Amarapura Buddha Statues
Buddha images from this period called “Pra Nong” in Thailand and have been grouped into the Mandalay period of Myanmar’s history. In actual fact the Amarapura style is a distinctive form of Burmese Art which has never before been defined. Through King Bodawpaya’s demand that the Arakanese sacred image, the Pra Mahamuni Buddha, be brought to and installed in the royal shrine at Amarapura, his newly founded capital, the legacy of Arakan art is prominent during this period.
The Pra Mahamuni Buddha became the most sacred image in Myanmar and its muscular torso influenced the Buddha Statues that were made during this period. Crowned images and those made from metal or papier mache were rare in Amarapura art. Instead, the statues were usually made of wood and gilded with gold learf, covered with red lacquer and painted with red color (Chad) and decorated with white glass inlays. (Such decorative styles were inherited from the Tai Yai and Ayutthaya).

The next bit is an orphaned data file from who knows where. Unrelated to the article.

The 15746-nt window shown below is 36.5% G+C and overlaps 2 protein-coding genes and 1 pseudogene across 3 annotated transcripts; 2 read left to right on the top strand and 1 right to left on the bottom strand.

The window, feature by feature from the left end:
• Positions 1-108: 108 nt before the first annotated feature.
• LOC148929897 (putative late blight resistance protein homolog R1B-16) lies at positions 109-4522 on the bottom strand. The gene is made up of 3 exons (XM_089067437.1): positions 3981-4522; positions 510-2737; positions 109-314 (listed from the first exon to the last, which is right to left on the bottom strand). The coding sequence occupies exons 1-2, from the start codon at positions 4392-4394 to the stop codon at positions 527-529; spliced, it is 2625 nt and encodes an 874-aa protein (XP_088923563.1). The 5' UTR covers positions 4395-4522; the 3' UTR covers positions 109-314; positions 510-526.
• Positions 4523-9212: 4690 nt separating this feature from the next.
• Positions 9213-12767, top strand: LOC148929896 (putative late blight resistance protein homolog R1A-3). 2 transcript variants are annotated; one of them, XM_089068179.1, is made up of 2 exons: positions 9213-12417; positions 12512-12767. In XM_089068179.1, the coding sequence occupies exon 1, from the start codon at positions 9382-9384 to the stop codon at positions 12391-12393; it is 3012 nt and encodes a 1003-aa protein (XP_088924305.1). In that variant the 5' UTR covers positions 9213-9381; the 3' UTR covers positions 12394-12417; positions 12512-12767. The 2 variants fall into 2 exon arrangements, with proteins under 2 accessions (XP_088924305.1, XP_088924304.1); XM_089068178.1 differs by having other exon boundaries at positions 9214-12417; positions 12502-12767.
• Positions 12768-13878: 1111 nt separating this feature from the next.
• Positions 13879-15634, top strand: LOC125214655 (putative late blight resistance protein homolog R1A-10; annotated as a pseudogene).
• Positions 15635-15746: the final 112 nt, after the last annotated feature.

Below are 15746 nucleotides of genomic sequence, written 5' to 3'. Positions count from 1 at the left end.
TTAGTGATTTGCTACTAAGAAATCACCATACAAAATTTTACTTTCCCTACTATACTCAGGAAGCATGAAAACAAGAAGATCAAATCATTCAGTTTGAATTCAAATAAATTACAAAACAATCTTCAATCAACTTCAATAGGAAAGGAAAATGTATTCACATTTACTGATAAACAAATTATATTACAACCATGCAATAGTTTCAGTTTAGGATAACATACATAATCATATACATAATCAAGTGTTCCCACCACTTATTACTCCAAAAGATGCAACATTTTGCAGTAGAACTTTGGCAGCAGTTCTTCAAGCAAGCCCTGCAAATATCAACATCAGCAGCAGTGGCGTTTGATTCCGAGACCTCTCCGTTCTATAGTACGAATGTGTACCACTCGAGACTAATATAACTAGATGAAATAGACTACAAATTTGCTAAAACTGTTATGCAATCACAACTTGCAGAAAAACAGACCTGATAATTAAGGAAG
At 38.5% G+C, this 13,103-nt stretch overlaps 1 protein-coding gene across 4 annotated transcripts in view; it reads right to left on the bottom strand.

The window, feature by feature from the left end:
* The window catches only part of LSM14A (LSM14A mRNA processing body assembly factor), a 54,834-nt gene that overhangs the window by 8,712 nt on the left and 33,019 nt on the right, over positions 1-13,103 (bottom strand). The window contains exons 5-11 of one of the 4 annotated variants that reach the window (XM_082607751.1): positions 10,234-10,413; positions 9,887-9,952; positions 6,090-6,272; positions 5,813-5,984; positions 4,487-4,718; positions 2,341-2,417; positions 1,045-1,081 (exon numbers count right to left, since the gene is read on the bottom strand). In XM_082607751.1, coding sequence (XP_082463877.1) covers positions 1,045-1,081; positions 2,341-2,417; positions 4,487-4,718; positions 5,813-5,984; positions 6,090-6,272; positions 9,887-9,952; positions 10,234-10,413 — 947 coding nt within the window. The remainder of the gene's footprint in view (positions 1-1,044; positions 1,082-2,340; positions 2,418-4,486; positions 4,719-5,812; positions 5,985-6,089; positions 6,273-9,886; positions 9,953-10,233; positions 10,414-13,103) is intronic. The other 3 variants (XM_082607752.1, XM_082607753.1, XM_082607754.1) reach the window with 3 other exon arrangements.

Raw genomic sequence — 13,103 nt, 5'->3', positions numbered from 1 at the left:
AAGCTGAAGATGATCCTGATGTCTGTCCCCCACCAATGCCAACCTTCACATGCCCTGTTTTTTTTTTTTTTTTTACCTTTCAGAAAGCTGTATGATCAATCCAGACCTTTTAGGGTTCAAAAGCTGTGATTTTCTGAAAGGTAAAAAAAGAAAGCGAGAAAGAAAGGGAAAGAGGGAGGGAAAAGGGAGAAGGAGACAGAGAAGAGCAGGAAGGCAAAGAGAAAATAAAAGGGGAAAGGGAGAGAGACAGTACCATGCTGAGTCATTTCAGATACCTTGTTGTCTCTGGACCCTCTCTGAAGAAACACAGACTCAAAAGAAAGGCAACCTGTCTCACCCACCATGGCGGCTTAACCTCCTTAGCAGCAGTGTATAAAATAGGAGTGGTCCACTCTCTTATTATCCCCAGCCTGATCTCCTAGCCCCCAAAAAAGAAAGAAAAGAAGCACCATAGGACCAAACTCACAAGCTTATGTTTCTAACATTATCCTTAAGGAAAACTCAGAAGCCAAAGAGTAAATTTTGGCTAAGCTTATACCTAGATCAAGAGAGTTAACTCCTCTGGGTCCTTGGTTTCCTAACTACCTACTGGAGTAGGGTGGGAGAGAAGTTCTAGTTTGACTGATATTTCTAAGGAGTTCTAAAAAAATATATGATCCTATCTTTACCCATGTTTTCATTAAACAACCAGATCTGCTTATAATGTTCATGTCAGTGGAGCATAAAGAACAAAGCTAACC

The face, which was round and a bit plump and resembled that of the mahamuni Buddha, was turned downwards. A distinctive feature of these images was the circular pattern on the robe, shins and knees. The Buddha in the Buddha statues would be seated on a pedestal in the crossed-legged position and depicted in the “asking the earth to witness” gesture. The corners of the pedestal would be indented in the pattern of Na Kradan (a Flattened Pattern). Many features of Amarapura art derived from the art of Ayutthaya, brough to the kingdom by Thai artisans held captive in Sagang City and which was readily adopted by Burma.
The Amarapura art period, which occurred at the same time as the Thai Early Ratanakosin period, in which the Thai Buddha Statues were predominantly sculpted, was the turning point of Burmese art. From it sprang the Mandalay art period producing further developments which eventually saw the birth of Pure Burmese art.